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Subject Matter and Venue... Does it Matter?


Blue Mesa Sunset 8x16

 

Last Saturday was the opening of the show of our Canyon de Chelly paintings.  The show, "Canyon de Chelly:  Spirit of Land and Light" is a terrific exhibit.  My painting, "First Light" is in the center of the main wall in front of the gallery.

 

 

The six of us who traveled and painted together have been working on our studio paintings since April and we all did a great job creating a great show.  The paintings were all from the trip but they were varied and interesting and well done.  We advertised with post cards, through Facebook, email and through our own individual networks.  We purchased a page we all shared in Southwest Art Magazine about the show and the editor even did an editorial.  It was all great.  There were inquiries from as far away as New York as a result of the ad.  It was quite a thrill!

We knew that perhaps Monrovia, CA was not "the" venue for our Canyon paintings, but we had a connection so we took the opportunity and we were hopeful.  All in all I'd say that the show is a success.  We have sold a few paintings already and we certainly had some great fun at our opening.  A wonderful crowd came and it was gratifying to hear the nice comments and to see the faces as they contemplated the work.  I enjoyed talking with so many people I hadn't seen in quite a while and also met many new people.  I will follow up with as many as I can in the days to come.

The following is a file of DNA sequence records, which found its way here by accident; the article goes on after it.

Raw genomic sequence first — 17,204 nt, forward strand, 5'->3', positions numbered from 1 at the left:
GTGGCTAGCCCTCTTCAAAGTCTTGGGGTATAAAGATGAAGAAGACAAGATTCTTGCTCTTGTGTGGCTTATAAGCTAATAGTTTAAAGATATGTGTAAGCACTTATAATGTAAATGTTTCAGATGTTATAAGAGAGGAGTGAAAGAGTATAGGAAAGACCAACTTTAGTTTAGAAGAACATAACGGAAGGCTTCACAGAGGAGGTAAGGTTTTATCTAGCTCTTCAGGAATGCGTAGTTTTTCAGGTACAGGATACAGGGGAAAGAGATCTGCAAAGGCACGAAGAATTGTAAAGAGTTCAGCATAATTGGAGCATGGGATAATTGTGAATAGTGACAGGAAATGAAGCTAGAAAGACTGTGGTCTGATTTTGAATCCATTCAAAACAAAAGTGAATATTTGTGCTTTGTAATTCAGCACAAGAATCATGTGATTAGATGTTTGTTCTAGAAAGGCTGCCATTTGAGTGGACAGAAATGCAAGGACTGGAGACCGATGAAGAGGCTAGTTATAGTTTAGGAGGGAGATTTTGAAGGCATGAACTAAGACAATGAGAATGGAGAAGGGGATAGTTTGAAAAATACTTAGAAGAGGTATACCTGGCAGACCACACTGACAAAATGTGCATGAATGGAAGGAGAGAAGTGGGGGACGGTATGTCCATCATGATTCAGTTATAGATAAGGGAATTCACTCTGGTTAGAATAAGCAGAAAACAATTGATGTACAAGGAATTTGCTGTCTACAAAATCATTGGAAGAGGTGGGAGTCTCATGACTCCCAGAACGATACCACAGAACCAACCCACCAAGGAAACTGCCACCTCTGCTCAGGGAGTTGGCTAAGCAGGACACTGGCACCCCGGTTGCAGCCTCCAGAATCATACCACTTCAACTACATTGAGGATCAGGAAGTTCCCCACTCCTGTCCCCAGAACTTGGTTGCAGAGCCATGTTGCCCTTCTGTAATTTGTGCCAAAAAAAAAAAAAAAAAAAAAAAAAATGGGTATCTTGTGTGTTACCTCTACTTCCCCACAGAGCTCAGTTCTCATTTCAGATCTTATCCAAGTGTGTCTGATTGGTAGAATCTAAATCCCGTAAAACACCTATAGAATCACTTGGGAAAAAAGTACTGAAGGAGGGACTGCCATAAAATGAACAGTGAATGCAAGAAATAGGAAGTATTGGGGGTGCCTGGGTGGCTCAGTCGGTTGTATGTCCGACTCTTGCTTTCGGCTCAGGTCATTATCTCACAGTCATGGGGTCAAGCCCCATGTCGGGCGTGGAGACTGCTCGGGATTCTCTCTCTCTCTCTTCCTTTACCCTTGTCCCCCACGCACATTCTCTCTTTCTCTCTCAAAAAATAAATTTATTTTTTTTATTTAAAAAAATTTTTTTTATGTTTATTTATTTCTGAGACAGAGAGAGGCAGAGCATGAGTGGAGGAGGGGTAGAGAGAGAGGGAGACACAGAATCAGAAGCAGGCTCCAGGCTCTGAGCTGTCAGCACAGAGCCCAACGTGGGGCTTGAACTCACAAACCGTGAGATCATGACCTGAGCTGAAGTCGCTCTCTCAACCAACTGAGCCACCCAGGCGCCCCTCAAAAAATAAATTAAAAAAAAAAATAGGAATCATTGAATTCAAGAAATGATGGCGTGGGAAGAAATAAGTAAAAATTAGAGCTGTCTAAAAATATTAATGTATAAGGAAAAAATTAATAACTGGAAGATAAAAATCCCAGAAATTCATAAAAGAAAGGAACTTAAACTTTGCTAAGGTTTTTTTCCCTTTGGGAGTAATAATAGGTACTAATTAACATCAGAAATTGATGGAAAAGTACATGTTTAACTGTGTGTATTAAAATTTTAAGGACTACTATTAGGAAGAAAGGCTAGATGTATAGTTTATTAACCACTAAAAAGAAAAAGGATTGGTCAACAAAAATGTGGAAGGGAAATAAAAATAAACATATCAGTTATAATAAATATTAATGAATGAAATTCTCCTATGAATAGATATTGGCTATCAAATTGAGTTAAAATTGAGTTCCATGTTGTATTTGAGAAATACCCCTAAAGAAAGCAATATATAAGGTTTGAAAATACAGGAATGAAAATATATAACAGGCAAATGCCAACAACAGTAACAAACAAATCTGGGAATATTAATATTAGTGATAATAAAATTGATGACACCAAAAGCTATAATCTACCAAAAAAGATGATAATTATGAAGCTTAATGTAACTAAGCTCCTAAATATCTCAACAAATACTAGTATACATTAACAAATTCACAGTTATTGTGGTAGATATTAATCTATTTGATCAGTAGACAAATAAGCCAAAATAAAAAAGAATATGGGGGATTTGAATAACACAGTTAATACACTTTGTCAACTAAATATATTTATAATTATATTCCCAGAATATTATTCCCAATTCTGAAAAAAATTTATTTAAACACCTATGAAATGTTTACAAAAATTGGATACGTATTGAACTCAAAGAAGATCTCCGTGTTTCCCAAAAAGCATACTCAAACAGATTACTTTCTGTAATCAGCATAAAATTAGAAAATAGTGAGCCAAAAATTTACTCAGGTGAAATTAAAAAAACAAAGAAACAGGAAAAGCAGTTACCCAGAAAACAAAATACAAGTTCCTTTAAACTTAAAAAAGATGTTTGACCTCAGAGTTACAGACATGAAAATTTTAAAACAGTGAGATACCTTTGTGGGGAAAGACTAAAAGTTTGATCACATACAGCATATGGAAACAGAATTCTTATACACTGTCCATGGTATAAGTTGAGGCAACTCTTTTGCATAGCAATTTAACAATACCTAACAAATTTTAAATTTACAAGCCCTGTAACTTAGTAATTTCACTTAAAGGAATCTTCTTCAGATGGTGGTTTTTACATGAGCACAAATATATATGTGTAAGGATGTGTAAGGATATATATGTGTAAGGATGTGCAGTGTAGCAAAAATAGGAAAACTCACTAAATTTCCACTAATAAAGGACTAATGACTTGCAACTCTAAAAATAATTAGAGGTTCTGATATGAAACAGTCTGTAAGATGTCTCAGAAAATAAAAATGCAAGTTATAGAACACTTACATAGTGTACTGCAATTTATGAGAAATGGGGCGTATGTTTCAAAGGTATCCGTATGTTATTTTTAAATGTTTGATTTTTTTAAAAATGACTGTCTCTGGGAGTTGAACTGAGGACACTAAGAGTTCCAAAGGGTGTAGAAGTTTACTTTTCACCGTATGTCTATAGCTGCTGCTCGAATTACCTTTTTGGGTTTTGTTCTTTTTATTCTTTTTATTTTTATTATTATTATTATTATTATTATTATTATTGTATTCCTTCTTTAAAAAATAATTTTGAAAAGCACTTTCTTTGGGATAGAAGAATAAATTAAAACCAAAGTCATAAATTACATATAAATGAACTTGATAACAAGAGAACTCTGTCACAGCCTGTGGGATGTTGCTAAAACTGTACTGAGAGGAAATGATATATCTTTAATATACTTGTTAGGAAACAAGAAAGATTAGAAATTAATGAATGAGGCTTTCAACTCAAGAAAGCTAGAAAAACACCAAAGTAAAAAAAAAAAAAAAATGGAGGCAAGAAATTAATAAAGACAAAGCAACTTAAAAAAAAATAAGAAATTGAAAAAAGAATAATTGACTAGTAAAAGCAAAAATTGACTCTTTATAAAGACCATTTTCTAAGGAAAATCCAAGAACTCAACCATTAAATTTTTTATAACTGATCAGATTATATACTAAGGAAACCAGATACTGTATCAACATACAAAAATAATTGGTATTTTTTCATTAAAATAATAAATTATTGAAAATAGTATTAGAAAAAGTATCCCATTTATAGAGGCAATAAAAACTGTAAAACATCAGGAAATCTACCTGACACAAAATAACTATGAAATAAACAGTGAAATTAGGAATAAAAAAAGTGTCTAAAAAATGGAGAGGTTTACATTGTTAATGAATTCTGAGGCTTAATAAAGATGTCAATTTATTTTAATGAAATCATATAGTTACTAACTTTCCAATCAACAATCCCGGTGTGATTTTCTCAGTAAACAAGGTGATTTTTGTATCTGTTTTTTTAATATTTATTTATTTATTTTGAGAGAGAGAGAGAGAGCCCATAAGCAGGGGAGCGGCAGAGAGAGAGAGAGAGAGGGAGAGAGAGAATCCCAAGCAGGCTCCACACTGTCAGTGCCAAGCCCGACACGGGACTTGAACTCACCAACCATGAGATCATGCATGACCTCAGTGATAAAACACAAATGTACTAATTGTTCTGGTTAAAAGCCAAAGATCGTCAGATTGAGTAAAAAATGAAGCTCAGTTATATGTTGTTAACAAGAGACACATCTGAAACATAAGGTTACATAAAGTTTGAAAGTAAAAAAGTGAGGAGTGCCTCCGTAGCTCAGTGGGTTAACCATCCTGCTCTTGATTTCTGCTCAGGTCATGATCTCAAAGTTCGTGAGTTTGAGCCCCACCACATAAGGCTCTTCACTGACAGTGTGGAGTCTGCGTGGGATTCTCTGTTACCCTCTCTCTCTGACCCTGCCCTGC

However, the show didn't sell out on opening night. ( Not surprising, perhaps, but somewhat disappointing. )  -- and yes, the show will hang for several more weeks, so more work could find great homes hear in sunny California.

After reading many articles and listening to several recorded information / instructional sessions with people like Jason Horejs, owner of Xanadu Gallery, about finding the right gallery, approaching galleries, and selling artwork in general,  I think I am learning some valuable and practical lessons.  I am getting my work out there to be seen and I'm proud of what I'm producing, but perhaps it's time to consider taking a show like this with the canyon theme to an area more in tune with canyons. 

 

Before the show opened we had already decided to take the show on the road.  We took stills of each of the paintings and I made a little video of the show after we hung the show and before the show opened.   I've been practicing using I-Movie and came up with a rather hilarious "trailer" for the reception, but hopefully I'll be able to develop a more professional presentation to use for our future prospects.  The plan is to market the entire body of work to galleries in the Southwest.  Just like Goldilocks, we need to find a gallery that is "just right" for us and for our paintings and which believes that all of us and our work is a good match for them.

 

If any of you have any suggestions, we'd all love to hear your recommendations.

 

In the meantime, we'll all keep on painting.  I'll let you know about several other shows which will include my work in future posts.

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Where will YOU be this Saturday from 5-7 pm?

 

I hope you'll be at Segil Gallery in Monrovia, CA for the opening reception of our show this coming Saturday:

 

Opening Reception:  Saturday, October 11, 2014, 5:00 - 7:00 pm

 

"Canyon de Chelly: Spirit of Land and Light"

 

Golden by Marian Fortunati     Dancing Skies by Marian Fortunati